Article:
“This is very, very different than the adult population, (for whom) the No. 1 cause of death is still going to be coronary artery disease,” Kean said. Coronary artery disease is usually caused by high cholesterol, high blood pressure, not exercising enough or tobacco use. “Children don’t get coronary artery disease unless they have a genetic predisposition,” Kean explained.

This means that, in some cases, heart conditions in a child aren’t detected until the child experiences sudden cardiac arrest.

“A lot of children, we won’t see anything until something terrible has already happened,” Kean said. “Drew’s a great example of this. (He was) getting what we would consider good primary care for the vast majority of his life and (had) zero issues.”

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Drew Strasser also enjoys playing golf, and since he’s been cleared for activities, he can play both sports as much as he’d like. (Courtesy Strasser family)

The doctors remain unsure why Drew Strasser experienced sudden cardiac arrest.

“If there is a reversible cause or something that we can treat, we do not need the ICD,” Kean said. “His diagnosis is what’s referred to as idiopathic ventricular fibrillation, which basically means we don’t have another diagnosis.”

Kean said quick action by his teammate and coach made a huge difference in Drew Strasser’s outcome.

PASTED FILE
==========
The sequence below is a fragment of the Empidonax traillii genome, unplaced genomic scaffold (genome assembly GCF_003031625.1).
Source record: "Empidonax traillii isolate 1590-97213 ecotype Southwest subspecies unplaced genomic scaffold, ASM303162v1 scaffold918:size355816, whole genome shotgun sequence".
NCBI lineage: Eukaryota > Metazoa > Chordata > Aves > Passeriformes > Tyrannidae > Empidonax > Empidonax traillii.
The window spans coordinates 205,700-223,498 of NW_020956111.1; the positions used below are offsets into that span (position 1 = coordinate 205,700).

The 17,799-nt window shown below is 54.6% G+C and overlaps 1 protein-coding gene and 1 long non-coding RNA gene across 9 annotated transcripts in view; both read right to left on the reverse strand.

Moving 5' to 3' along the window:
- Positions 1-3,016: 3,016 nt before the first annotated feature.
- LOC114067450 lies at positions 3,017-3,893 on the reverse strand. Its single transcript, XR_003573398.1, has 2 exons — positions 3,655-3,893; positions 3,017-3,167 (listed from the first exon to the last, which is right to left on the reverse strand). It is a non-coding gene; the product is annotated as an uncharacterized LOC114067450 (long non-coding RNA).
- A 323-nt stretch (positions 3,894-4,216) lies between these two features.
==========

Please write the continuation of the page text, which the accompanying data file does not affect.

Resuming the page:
“(You) need to get an AED on the scene as quickly as possible and do everything (you) possibly can to decrease the amount of time from someone getting down to getting first responders on the scene,” Kean advised. “It’s the single most important thing.”

Life after cardiac arrest

The day after getting his ICD placed on Aug. 26, Drew Strasser returned home. At first, he couldn’t lift anything over 10 pounds, raise his left arm above his shoulder or be submerged in water as he recovered from having the device implanted. But by the last match of the season, Kean had medically cleared him to play tennis, and he joined Jake for a doubles game, which they lost.

“I was hoping we would win, but I was more grateful that I got to play before the end of the year, especially since I was with Jake, the person who gave me CPR,” Drew Strasser said. “That’s a really special bond.”

While he feels a little tired at but overall great, his parents feel like they have a “little bit of PTSD,” Laneia Strasser said.

“We have to remind ourselves that his heart functioned properly for 18 years, and we can’t just freak out and think that’s going to happen instantly again,” she continued. “It’s always going to be in the back of our minds. I’m trying to trust God that he protected him up until this point.”

The Strasser family hope that their story inspires more screenings for student athletes and raises awareness of CPR and AED interventions.

“It would be good if there was obviously (a diagnosis of) what his heart condition (is),” Andy Strasser, 38, told TODAY. “We still have no idea what caused his cardiac arrest. It would be good (to learn) more about what causes kids to have cardiac arrest.”

“This stuff is detectable with more screening, so I think it would be good, when kids get their physical to play sports every year, they get a checkup with their doctor, have a couple more tests in there and maybe prevent cardiac arrest.”

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After High Schooler Experiences Cardiac Arrest Symptoms, Friend and Coach Save His Life